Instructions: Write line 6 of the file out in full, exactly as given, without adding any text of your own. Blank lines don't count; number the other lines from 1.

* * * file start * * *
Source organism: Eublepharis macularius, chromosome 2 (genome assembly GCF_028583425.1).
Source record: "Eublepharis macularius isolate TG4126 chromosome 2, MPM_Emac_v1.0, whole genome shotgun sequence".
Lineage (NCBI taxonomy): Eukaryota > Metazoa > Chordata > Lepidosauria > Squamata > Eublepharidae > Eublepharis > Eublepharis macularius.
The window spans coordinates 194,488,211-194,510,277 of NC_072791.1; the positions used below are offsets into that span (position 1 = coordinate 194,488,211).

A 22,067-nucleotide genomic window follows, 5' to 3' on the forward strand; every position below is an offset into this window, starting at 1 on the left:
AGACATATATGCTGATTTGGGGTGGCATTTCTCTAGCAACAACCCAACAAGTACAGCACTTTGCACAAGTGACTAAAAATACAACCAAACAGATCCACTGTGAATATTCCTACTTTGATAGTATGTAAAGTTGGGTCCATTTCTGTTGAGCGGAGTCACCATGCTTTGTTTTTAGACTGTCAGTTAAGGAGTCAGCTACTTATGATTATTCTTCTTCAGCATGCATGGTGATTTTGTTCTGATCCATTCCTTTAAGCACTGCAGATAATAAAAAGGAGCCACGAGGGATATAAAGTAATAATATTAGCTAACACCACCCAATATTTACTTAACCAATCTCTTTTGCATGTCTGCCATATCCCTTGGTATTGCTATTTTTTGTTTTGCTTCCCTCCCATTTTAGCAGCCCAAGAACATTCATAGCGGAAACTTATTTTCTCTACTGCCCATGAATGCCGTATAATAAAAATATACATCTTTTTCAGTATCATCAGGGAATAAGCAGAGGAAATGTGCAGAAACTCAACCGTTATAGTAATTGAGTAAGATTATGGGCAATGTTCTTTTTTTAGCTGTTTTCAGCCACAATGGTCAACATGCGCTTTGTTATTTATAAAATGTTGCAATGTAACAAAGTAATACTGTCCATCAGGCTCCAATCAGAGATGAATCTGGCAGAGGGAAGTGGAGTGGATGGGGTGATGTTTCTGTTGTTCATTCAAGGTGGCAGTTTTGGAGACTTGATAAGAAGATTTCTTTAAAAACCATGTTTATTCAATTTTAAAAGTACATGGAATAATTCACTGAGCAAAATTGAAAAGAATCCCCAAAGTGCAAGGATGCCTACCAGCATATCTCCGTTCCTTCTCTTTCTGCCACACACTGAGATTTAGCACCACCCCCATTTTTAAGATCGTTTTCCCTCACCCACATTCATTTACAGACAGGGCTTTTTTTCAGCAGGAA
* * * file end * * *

AGACATATATGCTGATTTGGGGTGGCATTTCTCTAGCAACAACCCAACAAGTACAGCACTTTGCACAAGTGACTAAAAATACAACCAAACAGATCCACTGTGAATATTCCTACTTTGATAGTATGTAAAGTTGGGTCCATTTCTGTTGAGCGGAGTCACCATGCTTTGTTTTTAGACTGTCAGTTAAGGAGTCAGCTACTTATGATTATTCTTCTTCAGCATGCATGGTGATTTTGTTCTGATCCATTCCTTTAAGCACTGCAGATAATAAAAAGGAGCCACGAGGGATATAAAGTAATAATATTAGCTAACACCACCCAATATTTACTTAACCAATCTCTTTTGCATGTCTGCCATATCCCTTGGTATTGCTATTTTTTGTTTTGCTTCCCTCCCATTTTAGCAGCCCAAGAACATTCATAGCGGAAACTTATTTTCTCTACTGCCCATGAATGCCGTATAATAAAAATATACATCTTTTTCAGTATCATCAGGGAATAAGCAGAGGAAATGTGCAGAAACTCAACCGTTATAGTAATTGAGTAAGATTATGGGCAATGTTCTTTTTTTAGCTGTTTTCAGCCACAATGGTCAACATGCGCTTTGTTATTTATAAAATGTTGCAATGTAACAAAGTAATACTGTCCATCAGGCTCCAATCAGAGATGAATCTGGCAGAGGGAAGTGGAGTGGATGGGGTGATGTTTCTGTTGTTCATTCAAGGTGGCAGTTTTGGAGACTTGATAAGAAGATTTCTTTAAAAACCATGTTTATTCAATTTTAAAAGTACATGGAATAATTCACTGAGCAAAATTGAAAAGAATCCCCAAAGTGCAAGGATGCCTACCAGCATATCTCCGTTCCTTCTCTTTCTGCCACACACTGAGATTTAGCACCACCCCCATTTTTAAGATCGTTTTCCCTCACCCACATTCATTTACAGACAGGGCTTTTTTTCAGCAGGAA